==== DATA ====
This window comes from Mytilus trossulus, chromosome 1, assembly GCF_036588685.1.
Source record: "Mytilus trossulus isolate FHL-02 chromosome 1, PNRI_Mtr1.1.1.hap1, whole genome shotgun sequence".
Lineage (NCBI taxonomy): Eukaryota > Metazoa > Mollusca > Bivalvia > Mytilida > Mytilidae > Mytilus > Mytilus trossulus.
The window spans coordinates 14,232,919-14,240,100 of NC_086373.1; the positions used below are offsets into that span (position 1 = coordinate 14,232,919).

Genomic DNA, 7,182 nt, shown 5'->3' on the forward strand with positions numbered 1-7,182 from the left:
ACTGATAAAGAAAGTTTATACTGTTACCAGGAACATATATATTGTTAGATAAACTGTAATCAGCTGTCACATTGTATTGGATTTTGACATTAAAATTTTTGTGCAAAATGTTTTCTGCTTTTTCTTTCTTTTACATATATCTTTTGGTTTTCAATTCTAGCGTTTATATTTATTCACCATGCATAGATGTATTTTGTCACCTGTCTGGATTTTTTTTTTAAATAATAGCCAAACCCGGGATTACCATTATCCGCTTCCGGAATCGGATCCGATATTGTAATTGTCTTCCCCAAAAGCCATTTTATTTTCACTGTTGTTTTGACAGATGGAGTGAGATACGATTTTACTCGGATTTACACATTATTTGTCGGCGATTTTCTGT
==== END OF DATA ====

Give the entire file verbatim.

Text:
This window comes from Mytilus trossulus, chromosome 1, assembly GCF_036588685.1.
Source record: "Mytilus trossulus isolate FHL-02 chromosome 1, PNRI_Mtr1.1.1.hap1, whole genome shotgun sequence".
Lineage (NCBI taxonomy): Eukaryota > Metazoa > Mollusca > Bivalvia > Mytilida > Mytilidae > Mytilus > Mytilus trossulus.
The window spans coordinates 14,232,919-14,240,100 of NC_086373.1; the positions used below are offsets into that span (position 1 = coordinate 14,232,919).

Genomic DNA, 7,182 nt, shown 5'->3' on the forward strand with positions numbered 1-7,182 from the left:
ACTGATAAAGAAAGTTTATACTGTTACCAGGAACATATATATTGTTAGATAAACTGTAATCAGCTGTCACATTGTATTGGATTTTGACATTAAAATTTTTGTGCAAAATGTTTTCTGCTTTTTCTTTCTTTTACATATATCTTTTGGTTTTCAATTCTAGCGTTTATATTTATTCACCATGCATAGATGTATTTTGTCACCTGTCTGGATTTTTTTTTTAAATAATAGCCAAACCCGGGATTACCATTATCCGCTTCCGGAATCGGATCCGATATTGTAATTGTCTTCCCCAAAAGCCATTTTATTTTCACTGTTGTTTTGACAGATGGAGTGAGATACGATTTTACTCGGATTTACACATTATTTGTCGGCGATTTTCTGT